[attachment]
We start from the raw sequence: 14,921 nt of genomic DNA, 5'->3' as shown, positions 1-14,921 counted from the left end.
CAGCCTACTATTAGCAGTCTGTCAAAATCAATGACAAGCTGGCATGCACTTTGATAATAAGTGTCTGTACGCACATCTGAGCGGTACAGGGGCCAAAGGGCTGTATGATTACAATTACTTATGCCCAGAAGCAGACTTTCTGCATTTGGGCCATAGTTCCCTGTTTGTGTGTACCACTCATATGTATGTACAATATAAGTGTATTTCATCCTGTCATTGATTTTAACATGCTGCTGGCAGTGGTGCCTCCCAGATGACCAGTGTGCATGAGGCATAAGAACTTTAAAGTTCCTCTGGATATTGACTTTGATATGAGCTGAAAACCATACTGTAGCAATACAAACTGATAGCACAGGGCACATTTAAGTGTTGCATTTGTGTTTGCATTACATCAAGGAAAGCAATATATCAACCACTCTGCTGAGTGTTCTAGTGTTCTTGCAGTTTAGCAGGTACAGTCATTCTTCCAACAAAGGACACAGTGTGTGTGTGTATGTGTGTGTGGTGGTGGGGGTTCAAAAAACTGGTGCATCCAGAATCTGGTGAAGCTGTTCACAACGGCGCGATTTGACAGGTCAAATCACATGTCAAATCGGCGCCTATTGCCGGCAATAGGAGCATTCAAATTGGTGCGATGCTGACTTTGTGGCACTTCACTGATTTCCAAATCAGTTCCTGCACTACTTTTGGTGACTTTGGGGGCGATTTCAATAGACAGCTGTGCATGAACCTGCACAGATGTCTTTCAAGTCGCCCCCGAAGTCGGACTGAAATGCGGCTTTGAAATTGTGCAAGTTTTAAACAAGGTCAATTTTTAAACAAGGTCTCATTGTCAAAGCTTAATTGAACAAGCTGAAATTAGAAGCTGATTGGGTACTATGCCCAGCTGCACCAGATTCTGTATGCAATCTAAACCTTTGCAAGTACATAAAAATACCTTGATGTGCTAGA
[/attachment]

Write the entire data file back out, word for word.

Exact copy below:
We start from the raw sequence: 14,921 nt of genomic DNA, 5'->3' as shown, positions 1-14,921 counted from the left end.
CAGCCTACTATTAGCAGTCTGTCAAAATCAATGACAAGCTGGCATGCACTTTGATAATAAGTGTCTGTACGCACATCTGAGCGGTACAGGGGCCAAAGGGCTGTATGATTACAATTACTTATGCCCAGAAGCAGACTTTCTGCATTTGGGCCATAGTTCCCTGTTTGTGTGTACCACTCATATGTATGTACAATATAAGTGTATTTCATCCTGTCATTGATTTTAACATGCTGCTGGCAGTGGTGCCTCCCAGATGACCAGTGTGCATGAGGCATAAGAACTTTAAAGTTCCTCTGGATATTGACTTTGATATGAGCTGAAAACCATACTGTAGCAATACAAACTGATAGCACAGGGCACATTTAAGTGTTGCATTTGTGTTTGCATTACATCAAGGAAAGCAATATATCAACCACTCTGCTGAGTGTTCTAGTGTTCTTGCAGTTTAGCAGGTACAGTCATTCTTCCAACAAAGGACACAGTGTGTGTGTGTATGTGTGTGTGGTGGTGGGGGTTCAAAAAACTGGTGCATCCAGAATCTGGTGAAGCTGTTCACAACGGCGCGATTTGACAGGTCAAATCACATGTCAAATCGGCGCCTATTGCCGGCAATAGGAGCATTCAAATTGGTGCGATGCTGACTTTGTGGCACTTCACTGATTTCCAAATCAGTTCCTGCACTACTTTTGGTGACTTTGGGGGCGATTTCAATAGACAGCTGTGCATGAACCTGCACAGATGTCTTTCAAGTCGCCCCCGAAGTCGGACTGAAATGCGGCTTTGAAATTGTGCAAGTTTTAAACAAGGTCAATTTTTAAACAAGGTCTCATTGTCAAAGCTTAATTGAACAAGCTGAAATTAGAAGCTGATTGGGTACTATGCCCAGCTGCACCAGATTCTGTATGCAATCTAAACCTTTGCAAGTACATAAAAATACCTTGATGTGCTAGA